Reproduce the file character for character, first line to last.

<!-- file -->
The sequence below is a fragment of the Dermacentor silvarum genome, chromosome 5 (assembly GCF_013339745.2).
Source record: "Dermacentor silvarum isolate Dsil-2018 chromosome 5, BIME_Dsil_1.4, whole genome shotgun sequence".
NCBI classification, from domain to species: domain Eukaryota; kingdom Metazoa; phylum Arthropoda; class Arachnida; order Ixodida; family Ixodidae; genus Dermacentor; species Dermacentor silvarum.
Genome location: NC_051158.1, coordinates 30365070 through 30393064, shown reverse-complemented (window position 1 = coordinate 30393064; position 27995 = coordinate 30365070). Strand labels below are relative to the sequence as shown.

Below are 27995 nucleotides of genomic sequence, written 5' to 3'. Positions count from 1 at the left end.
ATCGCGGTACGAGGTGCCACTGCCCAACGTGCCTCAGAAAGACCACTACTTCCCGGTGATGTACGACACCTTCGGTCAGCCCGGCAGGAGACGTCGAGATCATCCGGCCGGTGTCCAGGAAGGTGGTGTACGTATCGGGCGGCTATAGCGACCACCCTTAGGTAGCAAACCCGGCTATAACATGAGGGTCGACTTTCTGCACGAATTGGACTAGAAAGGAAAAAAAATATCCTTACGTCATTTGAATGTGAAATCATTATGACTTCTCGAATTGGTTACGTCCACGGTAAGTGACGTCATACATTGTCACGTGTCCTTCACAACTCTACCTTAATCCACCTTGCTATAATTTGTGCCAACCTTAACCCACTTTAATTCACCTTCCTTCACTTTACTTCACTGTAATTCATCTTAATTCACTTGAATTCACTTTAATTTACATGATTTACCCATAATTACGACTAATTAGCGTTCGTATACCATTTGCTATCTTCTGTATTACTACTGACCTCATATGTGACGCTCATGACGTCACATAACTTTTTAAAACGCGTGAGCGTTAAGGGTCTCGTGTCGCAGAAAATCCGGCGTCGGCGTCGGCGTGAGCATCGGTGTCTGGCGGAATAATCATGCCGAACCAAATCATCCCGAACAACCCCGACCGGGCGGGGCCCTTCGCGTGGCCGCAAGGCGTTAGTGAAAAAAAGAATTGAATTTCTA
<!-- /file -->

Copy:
The sequence below is a fragment of the Dermacentor silvarum genome, chromosome 5 (assembly GCF_013339745.2).
Source record: "Dermacentor silvarum isolate Dsil-2018 chromosome 5, BIME_Dsil_1.4, whole genome shotgun sequence".
NCBI classification, from domain to species: domain Eukaryota; kingdom Metazoa; phylum Arthropoda; class Arachnida; order Ixodida; family Ixodidae; genus Dermacentor; species Dermacentor silvarum.
Genome location: NC_051158.1, coordinates 30365070 through 30393064, shown reverse-complemented (window position 1 = coordinate 30393064; position 27995 = coordinate 30365070). Strand labels below are relative to the sequence as shown.

Below are 27995 nucleotides of genomic sequence, written 5' to 3'. Positions count from 1 at the left end.
ATCGCGGTACGAGGTGCCACTGCCCAACGTGCCTCAGAAAGACCACTACTTCCCGGTGATGTACGACACCTTCGGTCAGCCCGGCAGGAGACGTCGAGATCATCCGGCCGGTGTCCAGGAAGGTGGTGTACGTATCGGGCGGCTATAGCGACCACCCTTAGGTAGCAAACCCGGCTATAACATGAGGGTCGACTTTCTGCACGAATTGGACTAGAAAGGAAAAAAAATATCCTTACGTCATTTGAATGTGAAATCATTATGACTTCTCGAATTGGTTACGTCCACGGTAAGTGACGTCATACATTGTCACGTGTCCTTCACAACTCTACCTTAATCCACCTTGCTATAATTTGTGCCAACCTTAACCCACTTTAATTCACCTTCCTTCACTTTACTTCACTGTAATTCATCTTAATTCACTTGAATTCACTTTAATTTACATGATTTACCCATAATTACGACTAATTAGCGTTCGTATACCATTTGCTATCTTCTGTATTACTACTGACCTCATATGTGACGCTCATGACGTCACATAACTTTTTAAAACGCGTGAGCGTTAAGGGTCTCGTGTCGCAGAAAATCCGGCGTCGGCGTCGGCGTGAGCATCGGTGTCTGGCGGAATAATCATGCCGAACCAAATCATCCCGAACAACCCCGACCGGGCGGGGCCCTTCGCGTGGCCGCAAGGCGTTAGTGAAAAAAAGAATTGAATTTCTA